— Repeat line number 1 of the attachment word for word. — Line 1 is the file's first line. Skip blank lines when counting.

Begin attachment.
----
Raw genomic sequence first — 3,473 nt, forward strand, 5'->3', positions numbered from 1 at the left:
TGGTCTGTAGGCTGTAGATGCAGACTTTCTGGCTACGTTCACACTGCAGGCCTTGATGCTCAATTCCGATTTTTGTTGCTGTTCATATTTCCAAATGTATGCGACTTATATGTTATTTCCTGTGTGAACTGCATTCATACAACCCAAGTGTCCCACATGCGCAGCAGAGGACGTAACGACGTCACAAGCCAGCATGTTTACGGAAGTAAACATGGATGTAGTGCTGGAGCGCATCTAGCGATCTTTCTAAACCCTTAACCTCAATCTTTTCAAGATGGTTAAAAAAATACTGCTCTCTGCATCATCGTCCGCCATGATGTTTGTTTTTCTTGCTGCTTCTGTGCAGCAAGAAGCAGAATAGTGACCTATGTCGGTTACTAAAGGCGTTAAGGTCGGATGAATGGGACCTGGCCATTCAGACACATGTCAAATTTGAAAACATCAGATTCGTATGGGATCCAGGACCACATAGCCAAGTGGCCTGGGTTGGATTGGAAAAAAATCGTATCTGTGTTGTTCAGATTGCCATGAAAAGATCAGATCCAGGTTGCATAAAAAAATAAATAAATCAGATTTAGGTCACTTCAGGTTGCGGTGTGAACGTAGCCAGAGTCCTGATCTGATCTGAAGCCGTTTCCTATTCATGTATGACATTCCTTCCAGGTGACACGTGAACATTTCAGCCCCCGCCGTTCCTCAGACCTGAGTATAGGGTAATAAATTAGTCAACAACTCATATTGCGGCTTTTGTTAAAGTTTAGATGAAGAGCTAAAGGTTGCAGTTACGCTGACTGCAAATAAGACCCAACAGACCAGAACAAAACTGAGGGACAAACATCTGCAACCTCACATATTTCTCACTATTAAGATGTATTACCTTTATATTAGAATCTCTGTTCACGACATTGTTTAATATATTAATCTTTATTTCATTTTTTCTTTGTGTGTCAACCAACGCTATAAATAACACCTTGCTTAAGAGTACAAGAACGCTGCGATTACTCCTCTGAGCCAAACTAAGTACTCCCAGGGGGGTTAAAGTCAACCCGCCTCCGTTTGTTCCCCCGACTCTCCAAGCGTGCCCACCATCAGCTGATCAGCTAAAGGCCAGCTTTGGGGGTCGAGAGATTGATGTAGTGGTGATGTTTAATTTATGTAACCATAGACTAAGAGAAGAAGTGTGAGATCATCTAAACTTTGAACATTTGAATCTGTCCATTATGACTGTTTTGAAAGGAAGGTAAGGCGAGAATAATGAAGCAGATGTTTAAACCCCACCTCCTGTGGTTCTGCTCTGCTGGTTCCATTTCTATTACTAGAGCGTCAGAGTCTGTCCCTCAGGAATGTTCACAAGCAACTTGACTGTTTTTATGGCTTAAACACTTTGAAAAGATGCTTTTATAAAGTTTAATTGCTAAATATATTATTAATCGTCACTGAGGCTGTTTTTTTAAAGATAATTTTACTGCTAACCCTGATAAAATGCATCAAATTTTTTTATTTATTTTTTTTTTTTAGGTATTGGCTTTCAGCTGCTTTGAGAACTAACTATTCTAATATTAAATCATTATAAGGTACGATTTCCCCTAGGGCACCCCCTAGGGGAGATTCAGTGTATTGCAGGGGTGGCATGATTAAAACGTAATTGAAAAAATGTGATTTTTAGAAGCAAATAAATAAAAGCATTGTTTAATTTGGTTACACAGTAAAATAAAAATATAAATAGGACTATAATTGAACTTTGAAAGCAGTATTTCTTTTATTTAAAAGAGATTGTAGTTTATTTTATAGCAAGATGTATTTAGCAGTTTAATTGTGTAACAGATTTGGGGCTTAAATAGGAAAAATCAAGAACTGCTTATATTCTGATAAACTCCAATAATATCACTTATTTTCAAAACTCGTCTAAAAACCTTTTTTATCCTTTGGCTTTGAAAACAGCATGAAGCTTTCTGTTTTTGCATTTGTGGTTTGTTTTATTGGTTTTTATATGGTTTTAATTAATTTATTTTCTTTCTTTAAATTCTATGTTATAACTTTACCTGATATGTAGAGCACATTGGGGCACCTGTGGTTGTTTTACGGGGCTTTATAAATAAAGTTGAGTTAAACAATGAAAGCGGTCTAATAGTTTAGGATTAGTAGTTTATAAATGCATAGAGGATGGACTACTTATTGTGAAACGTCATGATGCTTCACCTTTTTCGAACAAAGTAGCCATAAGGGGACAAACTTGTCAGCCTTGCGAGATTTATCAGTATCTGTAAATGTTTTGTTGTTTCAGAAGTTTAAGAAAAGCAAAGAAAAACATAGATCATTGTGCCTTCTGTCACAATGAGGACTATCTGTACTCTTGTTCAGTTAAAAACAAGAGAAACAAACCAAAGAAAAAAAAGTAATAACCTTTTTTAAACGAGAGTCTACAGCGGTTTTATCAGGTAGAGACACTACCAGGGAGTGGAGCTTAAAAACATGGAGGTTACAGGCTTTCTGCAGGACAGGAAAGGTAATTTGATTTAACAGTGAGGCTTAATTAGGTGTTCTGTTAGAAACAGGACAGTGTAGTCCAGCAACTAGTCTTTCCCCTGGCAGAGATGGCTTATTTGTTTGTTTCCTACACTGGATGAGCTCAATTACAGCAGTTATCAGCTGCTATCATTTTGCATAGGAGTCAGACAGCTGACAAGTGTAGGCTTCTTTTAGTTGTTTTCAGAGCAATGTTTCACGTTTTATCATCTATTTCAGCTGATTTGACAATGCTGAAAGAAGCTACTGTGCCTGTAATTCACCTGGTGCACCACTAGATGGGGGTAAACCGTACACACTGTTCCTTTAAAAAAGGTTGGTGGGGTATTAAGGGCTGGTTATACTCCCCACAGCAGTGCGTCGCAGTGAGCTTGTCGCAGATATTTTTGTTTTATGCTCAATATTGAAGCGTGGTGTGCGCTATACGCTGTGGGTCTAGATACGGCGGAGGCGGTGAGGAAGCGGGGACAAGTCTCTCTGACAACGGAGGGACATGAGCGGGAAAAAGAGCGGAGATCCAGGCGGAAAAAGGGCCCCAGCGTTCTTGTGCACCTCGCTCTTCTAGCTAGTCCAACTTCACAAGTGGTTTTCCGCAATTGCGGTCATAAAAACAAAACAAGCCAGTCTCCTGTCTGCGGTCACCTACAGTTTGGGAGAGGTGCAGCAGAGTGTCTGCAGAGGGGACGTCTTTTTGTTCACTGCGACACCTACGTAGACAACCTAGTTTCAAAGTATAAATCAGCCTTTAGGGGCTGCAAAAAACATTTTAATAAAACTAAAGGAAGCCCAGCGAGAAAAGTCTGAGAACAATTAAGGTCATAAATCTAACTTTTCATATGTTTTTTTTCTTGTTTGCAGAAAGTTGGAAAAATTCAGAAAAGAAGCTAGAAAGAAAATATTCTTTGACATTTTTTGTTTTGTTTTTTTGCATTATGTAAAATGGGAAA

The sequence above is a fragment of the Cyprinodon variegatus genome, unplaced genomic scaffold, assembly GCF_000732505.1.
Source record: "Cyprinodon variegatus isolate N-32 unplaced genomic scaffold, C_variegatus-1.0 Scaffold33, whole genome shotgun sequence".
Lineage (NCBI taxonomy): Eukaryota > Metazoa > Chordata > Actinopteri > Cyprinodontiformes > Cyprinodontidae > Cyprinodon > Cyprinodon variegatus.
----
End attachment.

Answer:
Raw genomic sequence first — 3,473 nt, forward strand, 5'->3', positions numbered from 1 at the left: